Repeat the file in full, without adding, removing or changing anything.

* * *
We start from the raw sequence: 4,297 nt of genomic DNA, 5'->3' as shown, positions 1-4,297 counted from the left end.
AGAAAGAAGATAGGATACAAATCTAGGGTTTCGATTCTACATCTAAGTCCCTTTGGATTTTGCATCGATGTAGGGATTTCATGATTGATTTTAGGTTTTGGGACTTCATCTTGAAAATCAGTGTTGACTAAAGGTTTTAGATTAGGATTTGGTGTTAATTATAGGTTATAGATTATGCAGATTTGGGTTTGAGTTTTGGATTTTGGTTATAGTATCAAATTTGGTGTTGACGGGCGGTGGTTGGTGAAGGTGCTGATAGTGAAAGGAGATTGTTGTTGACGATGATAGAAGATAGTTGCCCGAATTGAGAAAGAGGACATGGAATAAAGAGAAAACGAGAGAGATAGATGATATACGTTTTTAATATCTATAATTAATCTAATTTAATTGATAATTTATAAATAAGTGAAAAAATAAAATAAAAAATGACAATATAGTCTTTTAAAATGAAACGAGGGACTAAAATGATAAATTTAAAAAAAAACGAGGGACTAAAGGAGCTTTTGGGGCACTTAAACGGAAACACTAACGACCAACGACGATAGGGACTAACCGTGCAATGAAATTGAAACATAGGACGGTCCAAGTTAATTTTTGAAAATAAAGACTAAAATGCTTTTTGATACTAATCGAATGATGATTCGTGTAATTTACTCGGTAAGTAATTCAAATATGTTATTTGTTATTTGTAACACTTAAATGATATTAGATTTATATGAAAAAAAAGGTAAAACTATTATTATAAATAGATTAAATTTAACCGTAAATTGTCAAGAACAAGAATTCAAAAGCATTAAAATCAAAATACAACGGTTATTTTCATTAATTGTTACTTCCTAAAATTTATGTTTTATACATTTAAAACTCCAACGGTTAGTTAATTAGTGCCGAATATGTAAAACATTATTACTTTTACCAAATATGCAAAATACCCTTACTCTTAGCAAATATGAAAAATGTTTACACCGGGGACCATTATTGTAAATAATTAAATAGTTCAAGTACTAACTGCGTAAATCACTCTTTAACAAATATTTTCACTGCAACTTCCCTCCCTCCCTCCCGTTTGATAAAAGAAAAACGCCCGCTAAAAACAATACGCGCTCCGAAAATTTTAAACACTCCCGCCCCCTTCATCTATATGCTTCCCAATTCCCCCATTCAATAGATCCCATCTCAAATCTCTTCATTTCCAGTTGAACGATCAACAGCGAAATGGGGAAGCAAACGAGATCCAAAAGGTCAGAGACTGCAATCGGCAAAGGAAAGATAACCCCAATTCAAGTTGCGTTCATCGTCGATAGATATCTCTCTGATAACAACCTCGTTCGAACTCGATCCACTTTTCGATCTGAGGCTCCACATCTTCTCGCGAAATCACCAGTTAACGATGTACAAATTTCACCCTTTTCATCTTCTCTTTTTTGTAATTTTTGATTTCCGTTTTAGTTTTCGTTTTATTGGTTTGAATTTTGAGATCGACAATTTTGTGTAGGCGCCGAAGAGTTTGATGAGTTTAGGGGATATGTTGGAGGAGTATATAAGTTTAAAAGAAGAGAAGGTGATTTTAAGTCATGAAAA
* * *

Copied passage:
We start from the raw sequence: 4,297 nt of genomic DNA, 5'->3' as shown, positions 1-4,297 counted from the left end.
AGAAAGAAGATAGGATACAAATCTAGGGTTTCGATTCTACATCTAAGTCCCTTTGGATTTTGCATCGATGTAGGGATTTCATGATTGATTTTAGGTTTTGGGACTTCATCTTGAAAATCAGTGTTGACTAAAGGTTTTAGATTAGGATTTGGTGTTAATTATAGGTTATAGATTATGCAGATTTGGGTTTGAGTTTTGGATTTTGGTTATAGTATCAAATTTGGTGTTGACGGGCGGTGGTTGGTGAAGGTGCTGATAGTGAAAGGAGATTGTTGTTGACGATGATAGAAGATAGTTGCCCGAATTGAGAAAGAGGACATGGAATAAAGAGAAAACGAGAGAGATAGATGATATACGTTTTTAATATCTATAATTAATCTAATTTAATTGATAATTTATAAATAAGTGAAAAAATAAAATAAAAAATGACAATATAGTCTTTTAAAATGAAACGAGGGACTAAAATGATAAATTTAAAAAAAAACGAGGGACTAAAGGAGCTTTTGGGGCACTTAAACGGAAACACTAACGACCAACGACGATAGGGACTAACCGTGCAATGAAATTGAAACATAGGACGGTCCAAGTTAATTTTTGAAAATAAAGACTAAAATGCTTTTTGATACTAATCGAATGATGATTCGTGTAATTTACTCGGTAAGTAATTCAAATATGTTATTTGTTATTTGTAACACTTAAATGATATTAGATTTATATGAAAAAAAAGGTAAAACTATTATTATAAATAGATTAAATTTAACCGTAAATTGTCAAGAACAAGAATTCAAAAGCATTAAAATCAAAATACAACGGTTATTTTCATTAATTGTTACTTCCTAAAATTTATGTTTTATACATTTAAAACTCCAACGGTTAGTTAATTAGTGCCGAATATGTAAAACATTATTACTTTTACCAAATATGCAAAATACCCTTACTCTTAGCAAATATGAAAAATGTTTACACCGGGGACCATTATTGTAAATAATTAAATAGTTCAAGTACTAACTGCGTAAATCACTCTTTAACAAATATTTTCACTGCAACTTCCCTCCCTCCCTCCCGTTTGATAAAAGAAAAACGCCCGCTAAAAACAATACGCGCTCCGAAAATTTTAAACACTCCCGCCCCCTTCATCTATATGCTTCCCAATTCCCCCATTCAATAGATCCCATCTCAAATCTCTTCATTTCCAGTTGAACGATCAACAGCGAAATGGGGAAGCAAACGAGATCCAAAAGGTCAGAGACTGCAATCGGCAAAGGAAAGATAACCCCAATTCAAGTTGCGTTCATCGTCGATAGATATCTCTCTGATAACAACCTCGTTCGAACTCGATCCACTTTTCGATCTGAGGCTCCACATCTTCTCGCGAAATCACCAGTTAACGATGTACAAATTTCACCCTTTTCATCTTCTCTTTTTTGTAATTTTTGATTTCCGTTTTAGTTTTCGTTTTATTGGTTTGAATTTTGAGATCGACAATTTTGTGTAGGCGCCGAAGAGTTTGATGAGTTTAGGGGATATGTTGGAGGAGTATATAAGTTTAAAAGAAGAGAAGGTGATTTTAAGTCATGAAAA